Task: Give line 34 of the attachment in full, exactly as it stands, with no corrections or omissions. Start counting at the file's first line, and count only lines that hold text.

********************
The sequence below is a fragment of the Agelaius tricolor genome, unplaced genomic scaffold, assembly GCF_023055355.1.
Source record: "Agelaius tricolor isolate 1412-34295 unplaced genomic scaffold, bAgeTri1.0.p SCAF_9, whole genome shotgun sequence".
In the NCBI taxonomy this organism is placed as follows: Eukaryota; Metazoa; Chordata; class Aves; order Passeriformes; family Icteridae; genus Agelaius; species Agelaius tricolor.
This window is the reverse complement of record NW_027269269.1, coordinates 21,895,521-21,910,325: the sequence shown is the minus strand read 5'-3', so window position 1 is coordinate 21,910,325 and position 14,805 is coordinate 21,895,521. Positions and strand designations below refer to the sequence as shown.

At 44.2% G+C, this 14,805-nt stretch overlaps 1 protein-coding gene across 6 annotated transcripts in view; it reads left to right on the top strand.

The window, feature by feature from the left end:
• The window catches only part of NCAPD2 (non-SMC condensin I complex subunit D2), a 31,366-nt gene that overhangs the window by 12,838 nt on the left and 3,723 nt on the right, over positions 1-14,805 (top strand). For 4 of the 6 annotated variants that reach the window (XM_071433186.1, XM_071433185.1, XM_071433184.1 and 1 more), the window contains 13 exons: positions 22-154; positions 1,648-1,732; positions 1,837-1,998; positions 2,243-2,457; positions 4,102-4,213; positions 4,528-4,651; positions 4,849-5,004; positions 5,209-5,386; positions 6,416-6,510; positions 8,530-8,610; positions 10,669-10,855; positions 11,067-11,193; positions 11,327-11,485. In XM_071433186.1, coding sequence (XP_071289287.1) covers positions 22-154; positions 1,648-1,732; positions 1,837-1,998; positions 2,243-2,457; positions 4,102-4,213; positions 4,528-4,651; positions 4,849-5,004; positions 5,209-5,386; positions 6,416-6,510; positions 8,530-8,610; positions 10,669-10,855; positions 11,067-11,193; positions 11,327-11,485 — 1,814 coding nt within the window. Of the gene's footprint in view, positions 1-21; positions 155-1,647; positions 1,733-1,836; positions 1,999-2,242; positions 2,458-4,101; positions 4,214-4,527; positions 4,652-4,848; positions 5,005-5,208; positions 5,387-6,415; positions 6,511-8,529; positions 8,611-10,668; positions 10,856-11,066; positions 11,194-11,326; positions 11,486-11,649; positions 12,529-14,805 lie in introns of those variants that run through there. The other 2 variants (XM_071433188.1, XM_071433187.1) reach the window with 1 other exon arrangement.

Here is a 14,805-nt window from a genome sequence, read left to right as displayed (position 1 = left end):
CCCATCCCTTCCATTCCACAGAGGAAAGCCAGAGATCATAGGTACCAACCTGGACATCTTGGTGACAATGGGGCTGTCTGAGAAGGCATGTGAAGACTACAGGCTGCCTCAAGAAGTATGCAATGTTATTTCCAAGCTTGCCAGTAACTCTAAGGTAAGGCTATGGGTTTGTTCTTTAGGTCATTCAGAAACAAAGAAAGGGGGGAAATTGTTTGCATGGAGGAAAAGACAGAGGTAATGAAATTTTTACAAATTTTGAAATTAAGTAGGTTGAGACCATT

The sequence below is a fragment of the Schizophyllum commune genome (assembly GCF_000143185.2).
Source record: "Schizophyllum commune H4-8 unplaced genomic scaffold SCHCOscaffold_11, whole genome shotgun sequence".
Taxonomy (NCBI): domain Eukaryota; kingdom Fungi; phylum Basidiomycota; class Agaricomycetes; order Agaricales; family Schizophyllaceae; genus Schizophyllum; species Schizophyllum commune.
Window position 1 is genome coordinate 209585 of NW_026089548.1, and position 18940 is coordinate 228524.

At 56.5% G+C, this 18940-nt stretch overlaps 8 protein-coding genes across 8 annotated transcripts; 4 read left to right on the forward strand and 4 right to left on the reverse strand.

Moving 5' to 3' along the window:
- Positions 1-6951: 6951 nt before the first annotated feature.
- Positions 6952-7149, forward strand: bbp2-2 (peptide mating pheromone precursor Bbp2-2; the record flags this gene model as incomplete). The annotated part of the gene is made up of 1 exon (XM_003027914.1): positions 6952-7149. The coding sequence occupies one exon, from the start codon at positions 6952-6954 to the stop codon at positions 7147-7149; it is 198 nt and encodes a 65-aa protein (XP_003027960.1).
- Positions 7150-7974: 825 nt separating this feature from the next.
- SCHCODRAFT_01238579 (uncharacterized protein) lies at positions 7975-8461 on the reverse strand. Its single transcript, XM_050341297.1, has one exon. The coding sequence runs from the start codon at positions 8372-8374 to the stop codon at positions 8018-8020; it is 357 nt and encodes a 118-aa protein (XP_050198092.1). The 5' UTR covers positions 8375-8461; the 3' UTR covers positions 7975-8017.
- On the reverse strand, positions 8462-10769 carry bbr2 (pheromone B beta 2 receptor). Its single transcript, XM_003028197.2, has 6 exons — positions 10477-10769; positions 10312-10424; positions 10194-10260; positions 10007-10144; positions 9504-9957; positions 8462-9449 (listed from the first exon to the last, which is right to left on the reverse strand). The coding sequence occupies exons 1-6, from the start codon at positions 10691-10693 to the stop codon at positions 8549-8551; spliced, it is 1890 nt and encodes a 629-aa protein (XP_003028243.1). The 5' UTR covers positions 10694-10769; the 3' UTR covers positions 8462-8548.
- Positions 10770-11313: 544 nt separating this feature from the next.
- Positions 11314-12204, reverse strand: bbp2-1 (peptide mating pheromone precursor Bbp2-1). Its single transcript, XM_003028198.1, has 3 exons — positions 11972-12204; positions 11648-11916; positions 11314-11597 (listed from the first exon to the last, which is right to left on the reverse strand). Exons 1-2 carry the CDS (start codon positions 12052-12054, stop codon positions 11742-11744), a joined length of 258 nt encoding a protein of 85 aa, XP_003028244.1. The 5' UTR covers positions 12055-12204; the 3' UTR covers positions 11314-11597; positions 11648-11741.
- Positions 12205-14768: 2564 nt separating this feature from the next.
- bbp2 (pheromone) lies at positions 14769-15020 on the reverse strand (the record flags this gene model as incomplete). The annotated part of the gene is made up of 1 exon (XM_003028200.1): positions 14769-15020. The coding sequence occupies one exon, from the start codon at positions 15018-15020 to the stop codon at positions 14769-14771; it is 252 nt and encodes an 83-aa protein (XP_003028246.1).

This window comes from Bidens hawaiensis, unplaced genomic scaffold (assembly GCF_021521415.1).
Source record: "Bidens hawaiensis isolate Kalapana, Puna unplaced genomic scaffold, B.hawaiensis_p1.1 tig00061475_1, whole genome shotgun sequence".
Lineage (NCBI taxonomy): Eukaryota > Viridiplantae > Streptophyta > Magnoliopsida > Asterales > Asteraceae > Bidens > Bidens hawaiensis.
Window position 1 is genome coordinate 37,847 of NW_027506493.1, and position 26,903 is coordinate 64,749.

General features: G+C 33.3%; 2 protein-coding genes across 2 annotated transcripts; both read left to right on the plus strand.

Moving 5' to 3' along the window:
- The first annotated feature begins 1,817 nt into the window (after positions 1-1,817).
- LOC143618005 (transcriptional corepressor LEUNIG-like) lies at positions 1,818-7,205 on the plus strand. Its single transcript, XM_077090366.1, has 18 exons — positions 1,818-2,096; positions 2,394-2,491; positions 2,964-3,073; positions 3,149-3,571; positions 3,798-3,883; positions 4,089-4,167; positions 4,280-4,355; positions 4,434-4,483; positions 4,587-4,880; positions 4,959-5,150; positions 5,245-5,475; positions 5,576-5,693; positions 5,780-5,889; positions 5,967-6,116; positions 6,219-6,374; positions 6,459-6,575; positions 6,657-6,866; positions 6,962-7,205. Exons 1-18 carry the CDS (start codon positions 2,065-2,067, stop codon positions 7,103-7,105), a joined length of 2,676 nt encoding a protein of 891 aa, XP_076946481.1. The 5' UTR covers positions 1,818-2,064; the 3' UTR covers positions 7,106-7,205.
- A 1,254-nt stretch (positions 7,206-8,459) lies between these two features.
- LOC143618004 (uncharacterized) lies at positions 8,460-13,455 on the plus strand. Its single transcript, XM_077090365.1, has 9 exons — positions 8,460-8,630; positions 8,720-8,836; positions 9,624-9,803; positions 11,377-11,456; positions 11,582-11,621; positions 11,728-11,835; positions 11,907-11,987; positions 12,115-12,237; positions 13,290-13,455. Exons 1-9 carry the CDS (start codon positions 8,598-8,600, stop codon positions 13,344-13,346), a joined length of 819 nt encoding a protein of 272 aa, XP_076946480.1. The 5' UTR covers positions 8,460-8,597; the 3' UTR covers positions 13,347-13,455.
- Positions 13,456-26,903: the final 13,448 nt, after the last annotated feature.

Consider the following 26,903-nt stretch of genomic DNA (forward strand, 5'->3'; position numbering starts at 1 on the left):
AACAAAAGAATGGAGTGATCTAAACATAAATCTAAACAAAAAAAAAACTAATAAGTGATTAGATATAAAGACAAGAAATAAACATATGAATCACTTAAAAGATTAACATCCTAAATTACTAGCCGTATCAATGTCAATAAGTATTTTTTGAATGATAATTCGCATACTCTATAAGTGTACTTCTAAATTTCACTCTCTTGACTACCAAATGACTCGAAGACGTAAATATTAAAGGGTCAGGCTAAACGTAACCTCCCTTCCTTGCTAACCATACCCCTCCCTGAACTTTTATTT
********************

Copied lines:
- LOC143618004 (uncharacterized) lies at positions 8,460-13,455 on the plus strand. Its single transcript, XM_077090365.1, has 9 exons — positions 8,460-8,630; positions 8,720-8,836; positions 9,624-9,803; positions 11,377-11,456; positions 11,582-11,621; positions 11,728-11,835; positions 11,907-11,987; positions 12,115-12,237; positions 13,290-13,455. Exons 1-9 carry the CDS (start codon positions 8,598-8,600, stop codon positions 13,344-13,346), a joined length of 819 nt encoding a protein of 272 aa, XP_076946480.1. The 5' UTR covers positions 8,460-8,597; the 3' UTR covers positions 13,347-13,455.